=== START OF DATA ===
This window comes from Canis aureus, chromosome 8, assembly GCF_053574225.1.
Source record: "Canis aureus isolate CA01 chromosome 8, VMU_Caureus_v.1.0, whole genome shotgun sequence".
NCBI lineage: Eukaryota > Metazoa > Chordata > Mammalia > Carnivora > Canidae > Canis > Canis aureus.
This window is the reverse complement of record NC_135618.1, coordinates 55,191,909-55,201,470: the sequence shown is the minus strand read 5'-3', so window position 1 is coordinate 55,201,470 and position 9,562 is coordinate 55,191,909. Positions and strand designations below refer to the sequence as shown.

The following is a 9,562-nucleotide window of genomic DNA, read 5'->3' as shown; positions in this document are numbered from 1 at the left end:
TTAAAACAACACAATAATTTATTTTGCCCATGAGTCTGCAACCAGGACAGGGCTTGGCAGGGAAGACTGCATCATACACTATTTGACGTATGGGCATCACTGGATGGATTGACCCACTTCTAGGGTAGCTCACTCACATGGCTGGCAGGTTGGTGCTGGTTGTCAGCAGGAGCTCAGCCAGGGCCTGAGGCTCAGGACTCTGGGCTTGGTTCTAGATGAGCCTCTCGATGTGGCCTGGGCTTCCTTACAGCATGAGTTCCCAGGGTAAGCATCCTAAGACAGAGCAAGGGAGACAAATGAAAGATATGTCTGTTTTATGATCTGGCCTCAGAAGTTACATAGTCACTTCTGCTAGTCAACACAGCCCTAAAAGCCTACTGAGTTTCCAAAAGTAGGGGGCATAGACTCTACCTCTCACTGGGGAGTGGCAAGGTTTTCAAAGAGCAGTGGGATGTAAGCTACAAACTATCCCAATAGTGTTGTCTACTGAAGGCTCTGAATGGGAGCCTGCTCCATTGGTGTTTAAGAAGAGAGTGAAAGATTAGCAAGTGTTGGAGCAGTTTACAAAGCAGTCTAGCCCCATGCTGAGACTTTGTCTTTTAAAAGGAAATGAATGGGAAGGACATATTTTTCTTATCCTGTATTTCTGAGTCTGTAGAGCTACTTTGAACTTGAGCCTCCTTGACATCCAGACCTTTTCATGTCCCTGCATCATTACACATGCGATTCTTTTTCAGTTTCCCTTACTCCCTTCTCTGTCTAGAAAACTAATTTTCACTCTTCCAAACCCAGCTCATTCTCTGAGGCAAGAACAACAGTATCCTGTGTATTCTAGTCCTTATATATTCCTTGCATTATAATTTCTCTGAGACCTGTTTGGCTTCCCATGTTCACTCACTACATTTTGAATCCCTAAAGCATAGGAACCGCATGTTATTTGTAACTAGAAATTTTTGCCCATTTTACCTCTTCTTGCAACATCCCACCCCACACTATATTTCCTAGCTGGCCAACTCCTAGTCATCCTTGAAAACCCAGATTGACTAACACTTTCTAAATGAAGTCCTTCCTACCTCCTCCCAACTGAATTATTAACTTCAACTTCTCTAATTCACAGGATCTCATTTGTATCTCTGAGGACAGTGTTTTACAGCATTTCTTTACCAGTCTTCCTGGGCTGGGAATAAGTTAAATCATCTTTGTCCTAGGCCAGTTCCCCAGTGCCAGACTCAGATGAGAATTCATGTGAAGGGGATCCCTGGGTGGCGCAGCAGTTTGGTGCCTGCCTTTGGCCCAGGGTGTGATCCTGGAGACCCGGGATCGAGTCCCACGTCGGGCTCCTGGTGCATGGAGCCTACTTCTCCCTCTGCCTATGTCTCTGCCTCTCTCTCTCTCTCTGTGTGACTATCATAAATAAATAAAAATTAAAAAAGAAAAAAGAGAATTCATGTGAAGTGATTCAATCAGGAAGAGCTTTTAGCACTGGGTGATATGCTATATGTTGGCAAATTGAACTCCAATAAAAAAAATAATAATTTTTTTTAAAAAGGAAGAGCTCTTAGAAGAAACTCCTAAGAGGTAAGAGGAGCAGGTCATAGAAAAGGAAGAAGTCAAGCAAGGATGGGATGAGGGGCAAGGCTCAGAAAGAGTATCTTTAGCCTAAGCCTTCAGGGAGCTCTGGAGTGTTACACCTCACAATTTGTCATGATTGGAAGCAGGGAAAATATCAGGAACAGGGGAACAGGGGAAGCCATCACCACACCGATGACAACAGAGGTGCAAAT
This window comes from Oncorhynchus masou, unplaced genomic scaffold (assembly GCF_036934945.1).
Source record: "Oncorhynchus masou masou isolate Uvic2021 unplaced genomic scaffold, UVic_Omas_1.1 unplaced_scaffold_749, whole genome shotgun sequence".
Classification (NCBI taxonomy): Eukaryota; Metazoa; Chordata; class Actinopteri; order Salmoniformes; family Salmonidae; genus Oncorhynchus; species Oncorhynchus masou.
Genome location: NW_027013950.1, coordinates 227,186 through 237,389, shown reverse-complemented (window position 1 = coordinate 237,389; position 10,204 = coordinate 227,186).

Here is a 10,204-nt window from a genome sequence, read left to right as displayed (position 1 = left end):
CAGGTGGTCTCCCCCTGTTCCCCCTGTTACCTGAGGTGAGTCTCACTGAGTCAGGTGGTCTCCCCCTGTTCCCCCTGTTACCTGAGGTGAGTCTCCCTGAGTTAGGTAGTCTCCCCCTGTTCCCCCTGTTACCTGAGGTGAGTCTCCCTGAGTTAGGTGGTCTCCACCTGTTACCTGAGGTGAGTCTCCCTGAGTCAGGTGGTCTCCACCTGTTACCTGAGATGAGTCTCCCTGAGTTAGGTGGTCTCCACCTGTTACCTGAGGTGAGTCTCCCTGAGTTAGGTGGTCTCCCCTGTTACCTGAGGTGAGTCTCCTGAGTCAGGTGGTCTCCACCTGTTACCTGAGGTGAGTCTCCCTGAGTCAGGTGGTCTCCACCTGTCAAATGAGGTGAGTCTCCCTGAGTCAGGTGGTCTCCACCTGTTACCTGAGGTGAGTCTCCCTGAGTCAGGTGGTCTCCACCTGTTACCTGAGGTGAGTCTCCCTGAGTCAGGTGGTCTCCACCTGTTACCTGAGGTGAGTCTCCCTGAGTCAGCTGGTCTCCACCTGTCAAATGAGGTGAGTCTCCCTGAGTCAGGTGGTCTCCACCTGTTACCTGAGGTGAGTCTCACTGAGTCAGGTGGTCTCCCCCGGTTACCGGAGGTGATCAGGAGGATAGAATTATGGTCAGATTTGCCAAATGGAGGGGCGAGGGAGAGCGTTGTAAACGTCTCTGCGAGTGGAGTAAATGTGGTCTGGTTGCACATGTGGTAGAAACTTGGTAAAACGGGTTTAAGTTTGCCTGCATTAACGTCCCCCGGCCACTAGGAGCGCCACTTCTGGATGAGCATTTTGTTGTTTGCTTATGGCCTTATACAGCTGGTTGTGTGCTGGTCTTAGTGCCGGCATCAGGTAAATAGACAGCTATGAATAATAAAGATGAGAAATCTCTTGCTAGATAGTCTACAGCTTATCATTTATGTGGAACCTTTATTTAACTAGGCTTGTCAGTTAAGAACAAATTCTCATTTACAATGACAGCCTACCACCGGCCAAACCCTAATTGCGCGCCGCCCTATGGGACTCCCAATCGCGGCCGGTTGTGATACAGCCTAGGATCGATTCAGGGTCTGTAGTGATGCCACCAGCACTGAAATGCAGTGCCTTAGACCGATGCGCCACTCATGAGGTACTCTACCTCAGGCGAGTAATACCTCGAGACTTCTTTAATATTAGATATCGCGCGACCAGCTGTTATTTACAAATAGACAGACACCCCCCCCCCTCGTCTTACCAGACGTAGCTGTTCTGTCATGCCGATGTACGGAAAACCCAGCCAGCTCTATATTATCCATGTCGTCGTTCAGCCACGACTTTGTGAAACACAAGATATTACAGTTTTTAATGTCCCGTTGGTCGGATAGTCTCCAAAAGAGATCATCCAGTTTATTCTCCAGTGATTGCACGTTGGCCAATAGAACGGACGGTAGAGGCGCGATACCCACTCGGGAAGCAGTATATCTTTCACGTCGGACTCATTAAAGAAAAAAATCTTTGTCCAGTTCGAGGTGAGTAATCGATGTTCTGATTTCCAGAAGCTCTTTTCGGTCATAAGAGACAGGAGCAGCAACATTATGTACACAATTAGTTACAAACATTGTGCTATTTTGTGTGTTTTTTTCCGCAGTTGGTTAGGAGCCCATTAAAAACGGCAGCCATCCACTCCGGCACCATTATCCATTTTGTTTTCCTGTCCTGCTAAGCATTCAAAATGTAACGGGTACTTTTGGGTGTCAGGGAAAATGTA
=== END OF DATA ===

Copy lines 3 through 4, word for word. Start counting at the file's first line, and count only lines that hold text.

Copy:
NCBI lineage: Eukaryota > Metazoa > Chordata > Mammalia > Carnivora > Canidae > Canis > Canis aureus.
This window is the reverse complement of record NC_135618.1, coordinates 55,191,909-55,201,470: the sequence shown is the minus strand read 5'-3', so window position 1 is coordinate 55,201,470 and position 9,562 is coordinate 55,191,909. Positions and strand designations below refer to the sequence as shown.